… And What Has Changed?

The news of the take-over of GoCoach by Hulleys was something of a surprise, but, at least officially, both are going concerns with good management. 
The sale of its Central and East Scotland business by First was an even bigger shock as, outwardly at least, the business looked sound. There was good branding …

…and bright cheerful publicity.

It all looked better than some parts of First’s rapidly diminishing empire.

Then came the sale to McGills, followed very quickly by McGills total withdrawal of its services in the West Lothian area where competition from Edinburgh City buses was strong. The second tranche of withdrawals came this last weekend.

Or were they? McGills give a general explanation.

From Sunday 3rd December the following are WITHDRAWN – 21, 23, 25, 26.
SD Travel and Scottish Citylink will be taking over the sections of services 21 and 23 which were financially supported by West Lothian Council/SPT, and Lothian Country are introducing a number of new services to provide replacements in many other areas.
Then McGills give the services with “updated timetables” …

which do not exist! Poor!

Clearly the West Lothian bit of McGill’s purchase was a poor deal. Other notes explain that the remaining West Lothian routes will be branded Midland Bluebird, So the historic Eastern Scottish brand …

… disappears off to that distant hunting ground in the sky where well known bus companies remain as a pure enthusiasts nostalgia. McGills was over-optimistic in its self belief and, despite noble efforts, could not change First’s declining fortunes.

But the core of the business seems sound.

 F ollowing
 F irst’s
 F ailure in
 F alkirk
fbb will examine some of the Falkirk area routes in more detail later; but, for the time being, a comparison of both operators’ route maps may help us see what McGills have done with its newly acquired business.

The best fbb can offer is a very rough comparison between First’s 2018 route map (still on-line, of course) and the latest Falkirk map from McGills web site. Some of the changes may well have been made by First before their capitulation.

The broad-brush conclusion is that  McGills are running much the same network as First did.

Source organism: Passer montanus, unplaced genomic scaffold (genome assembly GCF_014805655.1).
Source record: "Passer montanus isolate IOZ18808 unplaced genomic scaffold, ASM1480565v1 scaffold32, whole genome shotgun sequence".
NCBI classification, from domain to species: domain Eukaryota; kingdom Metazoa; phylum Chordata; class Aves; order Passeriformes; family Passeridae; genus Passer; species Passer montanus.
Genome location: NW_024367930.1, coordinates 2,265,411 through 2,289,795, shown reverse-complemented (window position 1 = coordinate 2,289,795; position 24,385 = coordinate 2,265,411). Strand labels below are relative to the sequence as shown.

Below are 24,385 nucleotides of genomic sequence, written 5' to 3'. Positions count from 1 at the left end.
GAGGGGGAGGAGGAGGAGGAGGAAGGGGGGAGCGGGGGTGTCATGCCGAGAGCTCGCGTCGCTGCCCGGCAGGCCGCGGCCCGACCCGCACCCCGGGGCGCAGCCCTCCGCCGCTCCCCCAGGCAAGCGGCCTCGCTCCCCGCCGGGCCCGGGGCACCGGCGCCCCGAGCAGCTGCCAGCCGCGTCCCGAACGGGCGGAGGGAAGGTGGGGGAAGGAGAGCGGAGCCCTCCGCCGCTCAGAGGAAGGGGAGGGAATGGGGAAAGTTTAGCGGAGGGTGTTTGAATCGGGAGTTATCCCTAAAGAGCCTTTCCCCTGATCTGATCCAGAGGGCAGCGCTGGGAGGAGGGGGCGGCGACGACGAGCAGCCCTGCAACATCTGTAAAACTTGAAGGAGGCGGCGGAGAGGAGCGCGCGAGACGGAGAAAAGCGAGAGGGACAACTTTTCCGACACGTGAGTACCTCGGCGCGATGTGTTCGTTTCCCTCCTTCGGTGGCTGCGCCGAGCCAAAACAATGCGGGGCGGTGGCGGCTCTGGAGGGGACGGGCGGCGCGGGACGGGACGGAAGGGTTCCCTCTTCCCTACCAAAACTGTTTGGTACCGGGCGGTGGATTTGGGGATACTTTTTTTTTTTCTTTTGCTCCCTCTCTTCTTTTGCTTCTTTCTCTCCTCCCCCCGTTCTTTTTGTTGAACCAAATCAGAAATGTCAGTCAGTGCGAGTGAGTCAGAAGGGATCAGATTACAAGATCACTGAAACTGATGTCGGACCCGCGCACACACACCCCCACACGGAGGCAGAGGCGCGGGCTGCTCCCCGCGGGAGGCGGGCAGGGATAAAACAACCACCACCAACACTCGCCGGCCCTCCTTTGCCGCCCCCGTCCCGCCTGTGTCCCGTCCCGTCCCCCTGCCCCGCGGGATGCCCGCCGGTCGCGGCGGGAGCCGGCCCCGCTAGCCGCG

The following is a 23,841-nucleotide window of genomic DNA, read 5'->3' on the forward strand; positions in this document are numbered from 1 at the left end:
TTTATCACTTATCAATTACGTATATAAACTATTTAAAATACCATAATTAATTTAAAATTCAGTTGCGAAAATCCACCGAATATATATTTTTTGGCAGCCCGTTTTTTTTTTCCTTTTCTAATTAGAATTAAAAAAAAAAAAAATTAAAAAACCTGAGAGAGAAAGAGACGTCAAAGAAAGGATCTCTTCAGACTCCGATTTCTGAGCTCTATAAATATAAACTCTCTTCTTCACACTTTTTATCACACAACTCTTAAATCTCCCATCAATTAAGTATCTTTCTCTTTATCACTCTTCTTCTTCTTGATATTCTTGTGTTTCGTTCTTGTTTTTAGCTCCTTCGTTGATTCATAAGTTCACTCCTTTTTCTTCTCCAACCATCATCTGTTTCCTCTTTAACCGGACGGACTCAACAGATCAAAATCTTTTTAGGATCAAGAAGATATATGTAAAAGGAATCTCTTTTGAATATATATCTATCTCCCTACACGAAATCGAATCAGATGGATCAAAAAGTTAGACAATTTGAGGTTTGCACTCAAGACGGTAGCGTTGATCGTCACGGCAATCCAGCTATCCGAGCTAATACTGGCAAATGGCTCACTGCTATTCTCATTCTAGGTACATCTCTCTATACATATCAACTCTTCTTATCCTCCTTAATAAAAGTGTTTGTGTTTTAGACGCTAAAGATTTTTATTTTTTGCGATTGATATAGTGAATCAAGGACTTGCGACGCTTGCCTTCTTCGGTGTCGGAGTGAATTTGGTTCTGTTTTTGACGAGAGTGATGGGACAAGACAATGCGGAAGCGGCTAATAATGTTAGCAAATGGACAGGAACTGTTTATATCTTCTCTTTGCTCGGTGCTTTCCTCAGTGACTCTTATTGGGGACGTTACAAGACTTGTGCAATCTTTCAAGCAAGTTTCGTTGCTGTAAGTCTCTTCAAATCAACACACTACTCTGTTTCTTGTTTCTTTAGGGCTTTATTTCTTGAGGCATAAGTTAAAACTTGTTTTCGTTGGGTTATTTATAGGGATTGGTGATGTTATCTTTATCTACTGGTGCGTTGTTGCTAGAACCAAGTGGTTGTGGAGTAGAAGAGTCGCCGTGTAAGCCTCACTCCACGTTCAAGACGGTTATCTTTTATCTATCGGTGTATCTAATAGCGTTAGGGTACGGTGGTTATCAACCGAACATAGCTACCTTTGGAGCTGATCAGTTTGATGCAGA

In each case the First map is reproduced first, followed by McGills.

Langlees to Hallglen 5 –


Redding and Maddiston 1 –


The complicated northern suburbs 6/7/8 –


Falkirk Wheel (area) 6/7/8 – UNCHANGED (MOSTLY?)

Hmmm. It looks as if something has happened to the service to The Wheel. That was a change from McGills.

Overall it would appear that McGills have maintained the First Bus network and we do know that the new incumbent has been quick to give the area a new image.

Which begs the question.

Are McGills making money where First didn’t, even in Falkirk. And if McGills are making money on the same network as First, why did First sell up?

Ah? The deep and impenetrable mysteries of the commercial model of bus operation continues to baffle!
And whatever happened to the Loop?
Tomorrow we look at part of the wider Falkirk network in more detail!
From Genesis Chapter 12 to Chapter 50 the Bible narrative covers, in some detail, the lives of ancient tribal leaders (the tribes are ancient, the leaders become ancient and die!). Bible scholars call this “The Age of the Patriarchs” 
Patriarchs =

 F aithful
 F ather
 F igures

The story also begins to move into a recogniseable place in History. Of course, bigger tribal areas (slowly becoming nations) would show little interest is a gang of wanderers with a weird religion; but the context of the Patriarchs is sound.

In the Bible, Abraham’s family, part of a tribe known as the Habiru (Hebrew), left Ur at a time of “ethnic cleansing” by the city authorities in Ur. They left to live as nomads and wandered round the fertile crescent of Mesopotamia to present day Israel and then to Egypt and back to Israel. Archaeology maps similar migrations.

The nomadic life is much the same in 2023!

Abraham’s son, Isaac, was a less active character; but he became famous for his well-digging, to the thirst-quenching advantage of the nomadic peoples.

Isaac’s son Jacob features in neighbouring records as Jaqob-El (Jacob of the One God).

Joseph, one of Jacob’s 12 sons (and a daughter) found his way to Egypt (without a coat of f many colours – a mis-translation) where he became big cheese.  Here is his embroidered “favourite son” cloak!

This happened at a time in history when Egypt was welcoming immigrant labour with notable skills to grow their economy. (Sounds familiar!). Joseph then brought his family yo Egypt where they settled in an area called Goshen.

Relatively recent archaeology has unearthed the settlement at Goshen, hitherto believed lost (or even mythical!)

But there is a very simple common theme in these extensive narratives. 

It went like this …

Do it God’s way and you will be OK.
Ignore God and try 
other philosophies
and you will be in trouble.

… and still does!

 Next G ABC blog : Thursday 7th December 
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